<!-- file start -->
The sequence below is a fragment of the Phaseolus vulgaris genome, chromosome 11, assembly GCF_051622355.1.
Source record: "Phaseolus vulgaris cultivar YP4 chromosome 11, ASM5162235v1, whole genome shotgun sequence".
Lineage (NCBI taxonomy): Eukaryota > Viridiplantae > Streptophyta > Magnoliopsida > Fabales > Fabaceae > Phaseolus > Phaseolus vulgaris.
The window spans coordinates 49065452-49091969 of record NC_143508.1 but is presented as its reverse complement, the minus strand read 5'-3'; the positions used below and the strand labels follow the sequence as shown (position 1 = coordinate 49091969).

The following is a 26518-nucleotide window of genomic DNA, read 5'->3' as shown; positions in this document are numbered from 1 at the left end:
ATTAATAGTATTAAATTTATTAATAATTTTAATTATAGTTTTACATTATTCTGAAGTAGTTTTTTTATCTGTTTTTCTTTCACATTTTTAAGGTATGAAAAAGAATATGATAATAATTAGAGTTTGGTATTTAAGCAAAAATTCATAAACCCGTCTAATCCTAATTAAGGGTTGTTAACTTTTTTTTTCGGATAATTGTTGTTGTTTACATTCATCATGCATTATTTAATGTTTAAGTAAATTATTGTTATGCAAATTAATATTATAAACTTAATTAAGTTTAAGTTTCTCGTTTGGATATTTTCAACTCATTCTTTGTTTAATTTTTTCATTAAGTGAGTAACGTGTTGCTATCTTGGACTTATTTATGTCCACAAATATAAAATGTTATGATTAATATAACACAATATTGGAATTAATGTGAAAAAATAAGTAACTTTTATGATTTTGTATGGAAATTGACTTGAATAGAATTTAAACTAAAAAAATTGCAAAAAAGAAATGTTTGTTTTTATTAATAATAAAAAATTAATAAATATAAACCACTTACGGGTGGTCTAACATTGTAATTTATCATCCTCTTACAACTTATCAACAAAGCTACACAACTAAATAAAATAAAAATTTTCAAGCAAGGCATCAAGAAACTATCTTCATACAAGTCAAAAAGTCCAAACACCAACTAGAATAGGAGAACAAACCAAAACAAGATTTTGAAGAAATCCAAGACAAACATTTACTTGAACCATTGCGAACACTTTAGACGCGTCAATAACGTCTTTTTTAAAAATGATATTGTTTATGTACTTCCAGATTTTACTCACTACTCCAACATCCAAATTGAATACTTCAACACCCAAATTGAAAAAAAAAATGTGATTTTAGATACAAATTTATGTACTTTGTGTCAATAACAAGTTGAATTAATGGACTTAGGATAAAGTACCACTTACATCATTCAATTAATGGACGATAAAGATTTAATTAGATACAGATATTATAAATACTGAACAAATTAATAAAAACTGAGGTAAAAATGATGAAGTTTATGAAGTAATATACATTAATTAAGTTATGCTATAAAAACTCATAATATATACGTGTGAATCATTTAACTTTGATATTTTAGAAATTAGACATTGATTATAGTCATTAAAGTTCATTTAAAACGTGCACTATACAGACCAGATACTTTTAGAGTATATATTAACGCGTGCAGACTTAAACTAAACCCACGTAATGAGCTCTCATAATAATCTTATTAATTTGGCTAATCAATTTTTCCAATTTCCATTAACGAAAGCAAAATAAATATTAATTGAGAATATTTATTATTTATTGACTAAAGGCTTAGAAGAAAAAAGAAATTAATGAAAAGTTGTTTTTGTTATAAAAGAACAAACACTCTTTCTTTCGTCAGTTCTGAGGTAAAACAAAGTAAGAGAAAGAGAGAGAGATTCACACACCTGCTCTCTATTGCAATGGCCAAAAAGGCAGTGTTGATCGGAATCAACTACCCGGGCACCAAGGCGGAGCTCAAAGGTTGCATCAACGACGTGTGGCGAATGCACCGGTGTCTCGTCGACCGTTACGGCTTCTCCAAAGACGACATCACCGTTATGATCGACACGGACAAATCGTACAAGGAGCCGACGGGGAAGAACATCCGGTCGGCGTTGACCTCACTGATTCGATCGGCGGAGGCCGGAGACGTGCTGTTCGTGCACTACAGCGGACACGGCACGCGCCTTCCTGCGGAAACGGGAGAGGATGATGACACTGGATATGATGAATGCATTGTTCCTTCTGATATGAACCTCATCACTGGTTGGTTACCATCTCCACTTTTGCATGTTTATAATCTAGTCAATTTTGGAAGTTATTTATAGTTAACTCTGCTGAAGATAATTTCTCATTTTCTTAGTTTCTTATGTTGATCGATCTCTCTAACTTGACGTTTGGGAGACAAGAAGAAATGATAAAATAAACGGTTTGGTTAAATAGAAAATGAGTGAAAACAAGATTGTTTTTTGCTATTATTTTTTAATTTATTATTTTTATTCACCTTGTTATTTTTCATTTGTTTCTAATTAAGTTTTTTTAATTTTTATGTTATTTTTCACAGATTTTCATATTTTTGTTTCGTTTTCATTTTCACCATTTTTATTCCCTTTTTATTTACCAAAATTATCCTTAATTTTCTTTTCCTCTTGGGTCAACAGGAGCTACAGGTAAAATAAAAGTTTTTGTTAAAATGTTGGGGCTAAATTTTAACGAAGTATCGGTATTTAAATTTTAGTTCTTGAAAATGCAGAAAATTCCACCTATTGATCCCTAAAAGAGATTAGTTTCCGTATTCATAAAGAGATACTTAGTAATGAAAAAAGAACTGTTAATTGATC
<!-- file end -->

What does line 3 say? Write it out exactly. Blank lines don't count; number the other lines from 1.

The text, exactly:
Lineage (NCBI taxonomy): Eukaryota > Viridiplantae > Streptophyta > Magnoliopsida > Fabales > Fabaceae > Phaseolus > Phaseolus vulgaris.